in Baltimore seemed to live something more like what the movies depicted.
People’s mothers actually sent them cookies in the mail! We never bake at my
home. The oven is only good for storing pots and pans.

Crying Tofu | Illustration by Jee-Shaun Wang

This was around the same time that I realized that I
actually had, for once, important life-changing things to tell my family. I
wanted to share my progress as a man and as a student and I wanted them to know
how I’d felt while I was away. But when I turned to speak to them, only a few
words dribbled out of my mouth. I could grasp what I wanted to communicate to
my parents, but lacked the words in Mandarin to do so. I can't tell them about
the grey sky which I love for its color, or lack thereof, because I cannot
explain how I felt just like a cloud -- without sounding like a child in
elementary school.

To this day they know me only as their son who draws comics
well, nothing more. They know that I am a nice person, but they do not know
that I enjoy the books of philosophers as much as I enjoy reading the Sunday
comic. They know that I like to eat, but they do not know that I relate the
flavors of food with the culture of my family. In short, I have never really
spoken with my parents.

* * *

Jee-Shaun Wang enjoys hot drinks and books with pictures. He is inspired by the cold and also by cave paintings. You can find him when you need someone to draw. If you like looking at things, look here!




Great article - sad to read but know that you are not alone in feeling this way.
Striking similarities to my own life story with a couple of differences: grew up in El Monte, attend college in OH ... about to graduate in a month. My Mandarin is atrocious... but I hope to fix that in the future---- I have to! I feel like your story was an omen, thanks for sharing!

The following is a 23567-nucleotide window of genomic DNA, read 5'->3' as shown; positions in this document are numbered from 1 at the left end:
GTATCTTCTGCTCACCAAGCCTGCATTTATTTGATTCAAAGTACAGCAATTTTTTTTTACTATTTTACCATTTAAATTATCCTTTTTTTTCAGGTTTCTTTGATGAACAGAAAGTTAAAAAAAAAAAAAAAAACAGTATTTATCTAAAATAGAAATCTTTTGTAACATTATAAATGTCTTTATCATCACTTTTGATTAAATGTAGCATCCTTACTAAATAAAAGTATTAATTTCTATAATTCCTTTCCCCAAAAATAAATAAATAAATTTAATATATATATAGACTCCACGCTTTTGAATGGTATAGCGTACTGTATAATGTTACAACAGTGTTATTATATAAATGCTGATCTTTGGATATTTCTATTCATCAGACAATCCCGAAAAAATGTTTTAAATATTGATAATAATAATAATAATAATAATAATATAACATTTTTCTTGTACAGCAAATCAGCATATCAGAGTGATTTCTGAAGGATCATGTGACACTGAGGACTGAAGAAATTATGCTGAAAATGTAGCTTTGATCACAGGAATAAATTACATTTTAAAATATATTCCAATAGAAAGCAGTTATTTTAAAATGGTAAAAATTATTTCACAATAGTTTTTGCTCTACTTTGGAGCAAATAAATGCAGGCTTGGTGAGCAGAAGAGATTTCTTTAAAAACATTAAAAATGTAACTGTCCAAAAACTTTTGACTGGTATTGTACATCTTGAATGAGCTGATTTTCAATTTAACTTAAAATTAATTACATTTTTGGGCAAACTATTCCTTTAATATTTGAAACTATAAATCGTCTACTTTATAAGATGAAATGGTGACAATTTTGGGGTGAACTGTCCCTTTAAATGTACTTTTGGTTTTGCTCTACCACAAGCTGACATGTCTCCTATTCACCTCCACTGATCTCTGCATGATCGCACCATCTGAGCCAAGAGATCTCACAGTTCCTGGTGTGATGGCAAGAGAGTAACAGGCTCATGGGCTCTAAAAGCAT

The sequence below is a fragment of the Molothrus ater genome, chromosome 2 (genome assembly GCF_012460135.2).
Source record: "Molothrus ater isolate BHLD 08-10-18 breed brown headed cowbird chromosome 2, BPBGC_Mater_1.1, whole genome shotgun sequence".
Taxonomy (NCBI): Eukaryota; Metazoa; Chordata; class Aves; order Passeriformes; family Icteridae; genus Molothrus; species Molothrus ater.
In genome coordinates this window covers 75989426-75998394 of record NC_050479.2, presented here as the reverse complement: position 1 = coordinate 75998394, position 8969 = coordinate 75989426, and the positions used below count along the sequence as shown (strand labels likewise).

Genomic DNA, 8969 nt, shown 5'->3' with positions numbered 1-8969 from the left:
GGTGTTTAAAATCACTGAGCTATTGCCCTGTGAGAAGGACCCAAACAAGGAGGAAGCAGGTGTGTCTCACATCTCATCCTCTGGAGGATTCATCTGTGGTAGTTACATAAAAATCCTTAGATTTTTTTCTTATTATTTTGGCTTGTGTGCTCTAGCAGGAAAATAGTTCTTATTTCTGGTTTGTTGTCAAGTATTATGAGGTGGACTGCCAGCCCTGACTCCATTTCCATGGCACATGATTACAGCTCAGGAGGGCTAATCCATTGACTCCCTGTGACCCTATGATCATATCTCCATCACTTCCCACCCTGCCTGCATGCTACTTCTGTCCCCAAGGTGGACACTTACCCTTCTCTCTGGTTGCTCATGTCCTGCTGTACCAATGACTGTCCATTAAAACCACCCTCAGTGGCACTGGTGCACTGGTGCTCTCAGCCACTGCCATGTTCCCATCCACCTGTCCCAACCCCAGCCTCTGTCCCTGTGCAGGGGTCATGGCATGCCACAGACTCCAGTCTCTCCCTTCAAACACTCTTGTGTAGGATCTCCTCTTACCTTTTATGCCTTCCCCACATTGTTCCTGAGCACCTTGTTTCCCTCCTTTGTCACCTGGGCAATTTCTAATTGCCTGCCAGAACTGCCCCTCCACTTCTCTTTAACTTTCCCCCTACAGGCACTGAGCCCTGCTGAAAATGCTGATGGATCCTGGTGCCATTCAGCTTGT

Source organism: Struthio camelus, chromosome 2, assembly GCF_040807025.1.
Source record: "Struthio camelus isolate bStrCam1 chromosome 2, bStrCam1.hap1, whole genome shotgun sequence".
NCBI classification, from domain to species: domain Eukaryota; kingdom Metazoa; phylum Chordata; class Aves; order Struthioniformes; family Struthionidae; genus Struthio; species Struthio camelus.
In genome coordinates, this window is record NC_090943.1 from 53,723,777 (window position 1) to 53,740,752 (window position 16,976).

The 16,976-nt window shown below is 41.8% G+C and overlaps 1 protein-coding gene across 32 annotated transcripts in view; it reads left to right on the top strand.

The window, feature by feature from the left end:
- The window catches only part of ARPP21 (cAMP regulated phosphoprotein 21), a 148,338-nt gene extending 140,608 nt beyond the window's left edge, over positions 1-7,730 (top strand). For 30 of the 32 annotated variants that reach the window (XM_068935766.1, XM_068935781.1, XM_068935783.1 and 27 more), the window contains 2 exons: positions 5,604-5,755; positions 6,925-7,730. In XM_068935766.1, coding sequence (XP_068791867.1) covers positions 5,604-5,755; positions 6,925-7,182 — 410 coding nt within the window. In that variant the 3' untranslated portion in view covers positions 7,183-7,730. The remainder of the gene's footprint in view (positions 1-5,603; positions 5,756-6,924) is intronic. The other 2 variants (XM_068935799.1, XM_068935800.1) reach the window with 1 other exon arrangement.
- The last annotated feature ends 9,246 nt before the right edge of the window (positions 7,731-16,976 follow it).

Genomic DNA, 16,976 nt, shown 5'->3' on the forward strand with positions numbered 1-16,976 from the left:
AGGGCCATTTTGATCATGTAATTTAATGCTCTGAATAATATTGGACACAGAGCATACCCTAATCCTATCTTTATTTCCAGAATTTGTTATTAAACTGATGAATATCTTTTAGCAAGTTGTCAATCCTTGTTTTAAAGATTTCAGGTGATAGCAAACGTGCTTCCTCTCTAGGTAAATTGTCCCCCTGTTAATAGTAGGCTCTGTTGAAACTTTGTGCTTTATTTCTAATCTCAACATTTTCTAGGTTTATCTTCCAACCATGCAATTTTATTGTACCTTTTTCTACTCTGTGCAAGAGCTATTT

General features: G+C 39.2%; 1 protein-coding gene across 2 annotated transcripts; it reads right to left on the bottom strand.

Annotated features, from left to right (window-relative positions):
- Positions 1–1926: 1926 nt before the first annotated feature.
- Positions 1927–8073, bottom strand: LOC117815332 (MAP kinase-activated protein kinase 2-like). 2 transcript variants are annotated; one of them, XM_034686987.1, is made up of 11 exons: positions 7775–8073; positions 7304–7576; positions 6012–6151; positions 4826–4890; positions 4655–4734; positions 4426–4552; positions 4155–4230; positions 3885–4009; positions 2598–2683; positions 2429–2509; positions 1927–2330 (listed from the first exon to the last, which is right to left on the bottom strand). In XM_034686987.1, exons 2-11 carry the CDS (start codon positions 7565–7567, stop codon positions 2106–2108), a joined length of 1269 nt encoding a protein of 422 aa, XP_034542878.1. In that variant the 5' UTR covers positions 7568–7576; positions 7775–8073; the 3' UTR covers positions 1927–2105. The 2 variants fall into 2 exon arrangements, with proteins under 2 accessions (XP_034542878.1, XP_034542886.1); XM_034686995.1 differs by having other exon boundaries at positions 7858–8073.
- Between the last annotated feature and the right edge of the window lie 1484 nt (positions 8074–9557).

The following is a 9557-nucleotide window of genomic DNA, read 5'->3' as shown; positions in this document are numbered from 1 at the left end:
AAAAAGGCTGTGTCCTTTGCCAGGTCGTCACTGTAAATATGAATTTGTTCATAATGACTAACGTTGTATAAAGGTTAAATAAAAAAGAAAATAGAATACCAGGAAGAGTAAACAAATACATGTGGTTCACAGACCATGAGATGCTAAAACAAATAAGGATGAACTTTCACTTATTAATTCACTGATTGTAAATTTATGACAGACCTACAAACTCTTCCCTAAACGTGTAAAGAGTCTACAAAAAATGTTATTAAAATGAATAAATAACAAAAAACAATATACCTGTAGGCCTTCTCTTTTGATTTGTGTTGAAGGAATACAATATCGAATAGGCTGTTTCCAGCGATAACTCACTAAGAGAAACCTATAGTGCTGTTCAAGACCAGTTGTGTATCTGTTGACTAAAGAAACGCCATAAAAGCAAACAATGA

This is exactly how I feel every time I visit home, which is is why in recent years I've made a conscious effort to look up certain words. I still make plenty of mistakes, which always gets laughs. I still don't know how to communicate certain thoughts, and I don't think I'll ever get to the point where I'm fluent enough to be able talk about anything deeper than gossip or current events with my parents. I tell myself that I know how my parents are—they probably wouldn't be interested in philosophical or political debates. But who knows? People can surprise you. My parents are in their 50s; I'm in my 20s. How has living in the U.S. changed them? I know about the struggles and sacrifices they made as immigrants. I want to know about their internal struggles, as well. This is the point in my life when I should be reconnecting with my family as an adult. But my failure to use and improve on my grasp of Mandarin has placed a language barrier on top of the cultural and generational gaps already in place. I think almost entirely in English, and my internal translation is kind of slow. On good days, when the language center in my brain is on hyperdrive, I feel like a foreigner for whom a new language is starting to click. On bad days, I feel like I just got off the short bus, and everyone is staring at my helmet.